Weight loss and a host of other physical benefits aside, running can also help to ease anxiety and uplift one's mood, as well as impart a sense of accomplishment and confidence, five UAE residents and Asics Frontrunners tell The National.
Here are their stories:
Khulood Ibrahim, social media and influencers specialist, and personal trainer
“Like many women, I’ve always been conscious about body image. I was overweight for most of my life, and was bullied in school and suffered from bulimia. I am still bullied on social media for not having the ‘perfect’ body, whatever that is!
“I’ve been into fitness and sports since I was 13, but the fact is hardly any of us look like the models in magazines. Running has changed the way I look at myself. I used to run for five to 10 minutes before my workout. Then one day I woke up and decided to skip the gym and to go for a longer run, about 30 minutes. I became addicted to the euphoria that running gave me. The mood boost after a run makes me feel unstoppable and ready to take on the day.”
Valerie Fagerholt-Ramadan, boutique manager
“I started running when I was 19, one cold and rainy autumn day in Denmark. An avid horse rider since early childhood, I had stopped riding due to various life circumstances. It wasn’t easy to start running and I struggled to run even one block, but I was determined to keep going as I wanted to lose weight. This was back before all the running gadgets had come into being, and I would simply clutch my heavy Sony Walkman in my hand.
“I started slowly, increasing week after week, until I suddenly I could manage 20 minutes in one go. I was surprised at my progress. A few months later, I signed up for my first 5km race, a charity run for cancer. Before I moved to Dubai, I ran in charity races in my region for breast cancer, Aids and Downs syndrome. Fast-forward to 2001 when I moved to Lebanon, and started long-run races with a 10km, half-marathon and eventually a marathon, all in the spirit of collecting charity funds for Children’s Cancer Centre and Braveheart in Beirut.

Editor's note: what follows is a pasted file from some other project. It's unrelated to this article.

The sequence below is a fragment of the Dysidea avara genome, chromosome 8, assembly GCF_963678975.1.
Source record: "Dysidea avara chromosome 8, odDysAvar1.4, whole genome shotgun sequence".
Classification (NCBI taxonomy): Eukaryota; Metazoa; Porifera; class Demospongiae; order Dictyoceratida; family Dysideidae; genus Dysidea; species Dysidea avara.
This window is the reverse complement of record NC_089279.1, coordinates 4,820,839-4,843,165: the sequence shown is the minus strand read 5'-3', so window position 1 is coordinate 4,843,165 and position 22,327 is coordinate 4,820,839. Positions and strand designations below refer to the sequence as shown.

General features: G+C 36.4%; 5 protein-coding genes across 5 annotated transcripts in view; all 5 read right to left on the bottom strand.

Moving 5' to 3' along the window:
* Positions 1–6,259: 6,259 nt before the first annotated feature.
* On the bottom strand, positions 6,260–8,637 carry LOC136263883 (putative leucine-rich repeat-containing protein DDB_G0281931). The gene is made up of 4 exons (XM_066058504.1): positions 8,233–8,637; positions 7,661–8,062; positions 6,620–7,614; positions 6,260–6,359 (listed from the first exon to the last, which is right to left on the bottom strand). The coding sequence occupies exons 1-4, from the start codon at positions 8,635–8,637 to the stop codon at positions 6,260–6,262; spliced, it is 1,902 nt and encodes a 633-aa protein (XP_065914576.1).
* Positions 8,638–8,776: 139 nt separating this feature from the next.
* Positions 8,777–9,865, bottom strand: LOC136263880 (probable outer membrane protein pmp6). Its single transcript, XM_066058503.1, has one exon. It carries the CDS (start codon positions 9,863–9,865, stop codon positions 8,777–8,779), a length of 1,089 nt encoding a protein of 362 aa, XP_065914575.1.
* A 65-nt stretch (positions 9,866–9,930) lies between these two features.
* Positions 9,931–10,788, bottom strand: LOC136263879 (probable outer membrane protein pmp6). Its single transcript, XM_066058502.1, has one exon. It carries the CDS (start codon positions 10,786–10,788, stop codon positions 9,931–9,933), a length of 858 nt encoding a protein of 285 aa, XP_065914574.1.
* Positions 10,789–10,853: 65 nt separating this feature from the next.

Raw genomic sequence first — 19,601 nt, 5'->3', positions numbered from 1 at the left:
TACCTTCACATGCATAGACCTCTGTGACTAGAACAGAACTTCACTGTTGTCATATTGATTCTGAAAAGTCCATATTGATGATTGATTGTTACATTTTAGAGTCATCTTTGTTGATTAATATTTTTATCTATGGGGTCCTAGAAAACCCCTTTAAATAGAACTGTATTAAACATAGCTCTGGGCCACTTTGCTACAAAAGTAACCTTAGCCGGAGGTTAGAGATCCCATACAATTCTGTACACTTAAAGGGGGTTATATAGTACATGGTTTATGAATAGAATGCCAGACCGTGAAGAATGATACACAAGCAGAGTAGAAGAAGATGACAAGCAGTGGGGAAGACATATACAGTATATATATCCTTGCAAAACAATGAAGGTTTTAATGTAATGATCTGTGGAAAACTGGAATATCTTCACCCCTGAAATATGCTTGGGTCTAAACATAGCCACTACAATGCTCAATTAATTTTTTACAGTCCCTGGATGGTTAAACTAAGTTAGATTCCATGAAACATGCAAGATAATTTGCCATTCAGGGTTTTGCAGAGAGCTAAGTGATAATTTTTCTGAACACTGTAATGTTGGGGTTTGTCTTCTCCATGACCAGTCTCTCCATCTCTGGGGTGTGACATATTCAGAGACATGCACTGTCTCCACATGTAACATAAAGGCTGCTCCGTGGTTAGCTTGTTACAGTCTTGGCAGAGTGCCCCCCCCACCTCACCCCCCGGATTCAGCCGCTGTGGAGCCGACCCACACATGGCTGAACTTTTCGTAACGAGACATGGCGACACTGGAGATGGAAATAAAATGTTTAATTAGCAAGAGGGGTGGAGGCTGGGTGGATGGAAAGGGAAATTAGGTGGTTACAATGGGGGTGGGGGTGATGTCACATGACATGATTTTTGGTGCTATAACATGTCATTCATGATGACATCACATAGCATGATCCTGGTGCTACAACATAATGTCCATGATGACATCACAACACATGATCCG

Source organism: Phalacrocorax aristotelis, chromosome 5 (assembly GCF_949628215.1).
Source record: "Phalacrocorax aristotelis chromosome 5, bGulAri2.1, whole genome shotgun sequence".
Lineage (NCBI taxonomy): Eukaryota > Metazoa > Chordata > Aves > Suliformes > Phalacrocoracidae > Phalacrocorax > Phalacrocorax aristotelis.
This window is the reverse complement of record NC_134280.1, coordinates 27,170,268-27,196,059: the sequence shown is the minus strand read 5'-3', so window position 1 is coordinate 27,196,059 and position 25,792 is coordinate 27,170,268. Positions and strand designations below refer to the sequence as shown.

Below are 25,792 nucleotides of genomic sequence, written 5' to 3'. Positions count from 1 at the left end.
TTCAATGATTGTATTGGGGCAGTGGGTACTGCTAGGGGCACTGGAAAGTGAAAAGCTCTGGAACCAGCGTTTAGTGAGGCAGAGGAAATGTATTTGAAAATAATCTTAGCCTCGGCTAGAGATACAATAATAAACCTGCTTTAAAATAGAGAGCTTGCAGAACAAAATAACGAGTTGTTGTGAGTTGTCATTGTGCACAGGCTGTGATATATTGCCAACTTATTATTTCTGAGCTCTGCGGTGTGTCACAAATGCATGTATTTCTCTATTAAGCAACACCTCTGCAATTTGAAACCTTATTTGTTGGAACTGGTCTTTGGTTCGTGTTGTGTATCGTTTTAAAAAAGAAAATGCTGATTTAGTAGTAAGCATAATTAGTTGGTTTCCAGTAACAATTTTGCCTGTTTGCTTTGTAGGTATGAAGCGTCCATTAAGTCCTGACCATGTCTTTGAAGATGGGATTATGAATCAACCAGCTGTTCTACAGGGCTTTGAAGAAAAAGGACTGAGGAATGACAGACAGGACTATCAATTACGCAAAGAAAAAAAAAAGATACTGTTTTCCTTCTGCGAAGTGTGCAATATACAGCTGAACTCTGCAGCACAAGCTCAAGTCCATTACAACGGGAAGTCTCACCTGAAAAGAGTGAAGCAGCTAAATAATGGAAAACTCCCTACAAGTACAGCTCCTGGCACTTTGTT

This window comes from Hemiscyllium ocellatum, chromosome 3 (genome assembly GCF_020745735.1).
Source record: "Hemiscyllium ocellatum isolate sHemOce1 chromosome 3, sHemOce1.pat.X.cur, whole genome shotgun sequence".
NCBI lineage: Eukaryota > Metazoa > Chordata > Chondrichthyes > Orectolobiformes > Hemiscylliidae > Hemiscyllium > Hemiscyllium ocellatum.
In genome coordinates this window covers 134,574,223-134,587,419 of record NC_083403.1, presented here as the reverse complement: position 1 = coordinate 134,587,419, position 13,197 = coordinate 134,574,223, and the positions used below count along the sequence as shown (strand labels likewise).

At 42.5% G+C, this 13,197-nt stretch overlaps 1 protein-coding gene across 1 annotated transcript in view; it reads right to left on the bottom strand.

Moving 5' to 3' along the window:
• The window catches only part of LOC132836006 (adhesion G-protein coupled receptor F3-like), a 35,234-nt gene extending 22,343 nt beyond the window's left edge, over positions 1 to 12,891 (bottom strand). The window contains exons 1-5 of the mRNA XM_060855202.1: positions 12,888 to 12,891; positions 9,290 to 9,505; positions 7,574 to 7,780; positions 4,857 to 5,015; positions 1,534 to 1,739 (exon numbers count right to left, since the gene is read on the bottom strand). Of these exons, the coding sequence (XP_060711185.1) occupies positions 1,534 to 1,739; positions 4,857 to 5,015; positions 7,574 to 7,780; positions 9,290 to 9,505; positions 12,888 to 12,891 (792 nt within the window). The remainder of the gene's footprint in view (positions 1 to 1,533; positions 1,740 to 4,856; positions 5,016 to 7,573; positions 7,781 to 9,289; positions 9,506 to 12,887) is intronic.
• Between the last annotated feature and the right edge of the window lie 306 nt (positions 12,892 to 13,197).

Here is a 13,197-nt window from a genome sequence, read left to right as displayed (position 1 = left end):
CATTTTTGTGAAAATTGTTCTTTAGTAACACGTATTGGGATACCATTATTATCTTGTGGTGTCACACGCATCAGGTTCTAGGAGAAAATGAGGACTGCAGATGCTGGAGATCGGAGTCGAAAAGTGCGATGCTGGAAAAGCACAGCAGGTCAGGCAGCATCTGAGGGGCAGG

“But running hasn’t just been a way for me to help others, it has also been a lifeline for me mentally throughout. The chance to clear my mind with a run has helped me through some major challenges, including when I was leaving an unhappy marriage and my life felt upside down for a while. I know now that no matter what life throws at me, I have a tried-and-tested way to keep myself focused, strong and healthy.”
Jola Chudy, communications consultant
“I’m in my 40s, and fitness was never part of my life. Three years ago I could barely run a kilometre. With a two-decade career as an editor-in-chief, the only running I did was between airport lounges and client meetings. Running proved to be a lifeline when juggling full-time work with a toddler took an increasing toll on my mental well-being. Running was a form of therapy for me, transformative and empowering. I started with an app and then teamed up with local running coach Lee Harris.
“Achieving my first sub-two hour half marathon in 2020 reminded me of a self I’d temporarily misplaced: energised, passionate, focused and tenacious. Running a gruelling 50km desert ultra-marathon in searing heat, I rediscovered the confidence I needed to quit my job and fulfil a long-held dream to start my own communications consultancy.